Add Targeting Women To Palm's Woes

Palm Pre ad

Palm's market challenges became painfully clear yesterday when the manufacturer lowered its full-year revenue projections to $1.6 billion from $1.8 billion because of weaker than expected sales of its Pre and Pixi smartphones. It's a far cry from a year ago when the Pre was hailed as Palm's comeback device.

Aside from any shortcomings of the phones' hardware itself, blame for underwhelming sales has also gone to Palm and Verizon Wireless, which began selling the phones last month, for failing to put a major marketing push behind them similar to Verizon's $100 million campaign for the Droid.

And some of the advertising promoting the Pre Plus may have hurt more than helped. TV spots running earlier this month and pitched at women came off as patronizing to women and seemed to alienate at least some male customers. One showed a retro mom using post-it notes to keep track of family events to highlight the phone's multi-calendar capabilities and ending with the tag line "The 3G smartphone smart enough for mom."

Of course, the implied message was that the phone is simple enough for even a technolog-unsavvy mom to use. The ads were a striking contrast to Verizon's unabashedly guy-focused campaign for the Droid, featuring copy like "runs apps with axle-greased ease" and imagery of fighter planes, heavyweight boxing and gritty industrial works.

Given that Droid marketing blitz, its hardly surprising 73% of all Android users are male , according to data released Thursday by mobile ad network AdMob. But while the Droid campaign may have helped boost sales to the target male technophile demo, the study showed the Pre ads haven't yet done the same to pull in women. Palm's webOS has 58% male users to 42% female, about the same split as the iPhone.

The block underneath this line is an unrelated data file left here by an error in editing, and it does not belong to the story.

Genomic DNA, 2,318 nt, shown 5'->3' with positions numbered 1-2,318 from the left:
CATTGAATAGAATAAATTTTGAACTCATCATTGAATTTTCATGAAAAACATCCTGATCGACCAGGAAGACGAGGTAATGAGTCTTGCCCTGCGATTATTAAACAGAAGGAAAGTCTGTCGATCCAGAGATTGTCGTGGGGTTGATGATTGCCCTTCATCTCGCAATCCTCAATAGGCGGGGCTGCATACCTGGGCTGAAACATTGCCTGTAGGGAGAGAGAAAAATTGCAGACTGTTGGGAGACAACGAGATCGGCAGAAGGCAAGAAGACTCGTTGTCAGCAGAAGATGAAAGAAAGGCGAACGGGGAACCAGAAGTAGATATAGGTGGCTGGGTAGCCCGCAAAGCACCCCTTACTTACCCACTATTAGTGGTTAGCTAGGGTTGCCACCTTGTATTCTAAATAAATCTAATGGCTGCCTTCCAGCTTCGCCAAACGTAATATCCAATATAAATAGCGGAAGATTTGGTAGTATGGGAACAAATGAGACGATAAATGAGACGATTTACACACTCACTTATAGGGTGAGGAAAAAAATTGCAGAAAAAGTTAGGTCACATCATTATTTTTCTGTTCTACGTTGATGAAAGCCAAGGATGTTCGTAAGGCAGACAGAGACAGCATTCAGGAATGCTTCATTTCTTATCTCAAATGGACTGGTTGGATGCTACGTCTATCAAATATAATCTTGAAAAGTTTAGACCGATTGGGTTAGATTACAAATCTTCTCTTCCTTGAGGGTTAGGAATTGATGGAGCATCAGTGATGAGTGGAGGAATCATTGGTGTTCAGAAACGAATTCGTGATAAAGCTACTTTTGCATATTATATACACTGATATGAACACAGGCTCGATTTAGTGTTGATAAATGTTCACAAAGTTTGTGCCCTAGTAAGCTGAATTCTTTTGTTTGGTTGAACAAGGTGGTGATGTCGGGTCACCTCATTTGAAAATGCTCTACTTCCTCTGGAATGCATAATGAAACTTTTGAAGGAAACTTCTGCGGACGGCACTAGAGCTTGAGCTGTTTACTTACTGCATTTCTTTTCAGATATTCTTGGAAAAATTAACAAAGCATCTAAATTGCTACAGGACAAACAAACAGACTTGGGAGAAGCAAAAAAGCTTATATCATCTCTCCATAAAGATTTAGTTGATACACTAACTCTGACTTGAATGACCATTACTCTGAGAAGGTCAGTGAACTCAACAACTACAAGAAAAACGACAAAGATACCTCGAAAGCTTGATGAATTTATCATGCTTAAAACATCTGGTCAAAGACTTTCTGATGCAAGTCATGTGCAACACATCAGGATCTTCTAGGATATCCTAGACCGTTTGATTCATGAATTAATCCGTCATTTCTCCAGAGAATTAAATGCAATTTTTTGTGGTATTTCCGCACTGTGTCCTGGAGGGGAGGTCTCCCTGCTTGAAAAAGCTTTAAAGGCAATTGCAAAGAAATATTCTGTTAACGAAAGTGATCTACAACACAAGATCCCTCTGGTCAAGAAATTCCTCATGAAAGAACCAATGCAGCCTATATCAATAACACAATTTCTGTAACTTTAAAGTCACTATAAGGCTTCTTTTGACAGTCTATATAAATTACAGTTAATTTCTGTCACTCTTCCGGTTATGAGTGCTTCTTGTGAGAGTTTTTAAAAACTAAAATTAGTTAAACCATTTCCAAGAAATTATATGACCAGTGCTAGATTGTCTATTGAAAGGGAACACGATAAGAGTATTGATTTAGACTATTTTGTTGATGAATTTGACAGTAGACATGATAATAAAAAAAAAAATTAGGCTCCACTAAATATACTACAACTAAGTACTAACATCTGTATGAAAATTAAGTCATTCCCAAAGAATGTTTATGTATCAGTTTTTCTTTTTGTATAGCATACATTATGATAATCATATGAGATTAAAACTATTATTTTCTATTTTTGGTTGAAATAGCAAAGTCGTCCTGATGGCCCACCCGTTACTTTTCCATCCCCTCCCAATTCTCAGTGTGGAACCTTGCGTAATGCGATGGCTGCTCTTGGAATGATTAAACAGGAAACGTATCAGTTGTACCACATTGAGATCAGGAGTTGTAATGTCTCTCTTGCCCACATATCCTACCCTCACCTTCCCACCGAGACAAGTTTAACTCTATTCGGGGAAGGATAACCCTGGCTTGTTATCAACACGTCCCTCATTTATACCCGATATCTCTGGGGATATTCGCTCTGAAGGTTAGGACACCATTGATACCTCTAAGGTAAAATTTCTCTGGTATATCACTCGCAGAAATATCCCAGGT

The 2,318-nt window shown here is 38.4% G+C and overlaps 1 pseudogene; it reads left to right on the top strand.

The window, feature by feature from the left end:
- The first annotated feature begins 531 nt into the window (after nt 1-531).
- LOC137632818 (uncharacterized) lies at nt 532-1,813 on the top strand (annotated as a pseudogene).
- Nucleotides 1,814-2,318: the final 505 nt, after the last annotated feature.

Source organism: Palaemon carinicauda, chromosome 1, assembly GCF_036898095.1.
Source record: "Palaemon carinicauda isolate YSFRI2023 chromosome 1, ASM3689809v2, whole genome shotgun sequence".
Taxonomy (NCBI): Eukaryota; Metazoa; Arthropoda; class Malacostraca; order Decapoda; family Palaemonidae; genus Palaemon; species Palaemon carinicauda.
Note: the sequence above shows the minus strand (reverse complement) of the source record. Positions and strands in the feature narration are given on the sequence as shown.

It appears Verizon is now featuring more gender-neutral and iPhone-like spots focusing on the Pre's capabilities rather than overtly targeting women. However, in a release yesterday about new apps for webOS, Verizon highlighted ones for "Super-Moms," including a shopping list program and The Weather Channel app, so "moms will know if they should grab an extra umbrella for the soccer game."

That one's for you, soccer mom!

3 comments about "Add Targeting Women To Palm's Woes ".
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  1. Andrea Learned from Learned On, LLC, February 27, 2010 at 9:13 a.m.

    Targeting women isn't the problem, but overtly/obviously doing so, and making it about stereotypes is. In all cases, the best marketers reach their core customers by doing so transparently - it's not that the Pre market may more likely be "women".. it's that the types of humans who respond to the phone's functionality/design X, Y and Z features. That those humans are female should not distract those developing the marketing efforts from being guided and inspired by what those particular humans like or want in a phone. (Are we still talking about this in 2010! Sheesh - read some of the many books on the topic, people!)

  2. Angela Cason from CasonNightingale, February 27, 2010 at 12:14 p.m.

    Did the agency do any ethnographic research? There are significant differences in smartphone functionality that are only discovered through use and observation. Palm ads are the result of laziness. Someone didn't do the homework that would result on helpful differentiation. BTW, this is typed on a Droid.

  3. Mary Dean, March 2, 2010 at 9:14 p.m.

    It’s campaigns like this that give marketing to women a bad name. Andrea is right on the money (or the waste of it in the case of this campaign). When you’ve got a product that both kinds of humans can appreciate, it helps to remember that women don’t want to be targeted, they just want to be included. If you’ve developed a feature or two with us in mind, we’ll recognize it without you creating a big pink arrow to point it out. This is a great example of something I talk about a lot -- a smart strategy that falls apart in creative execution.

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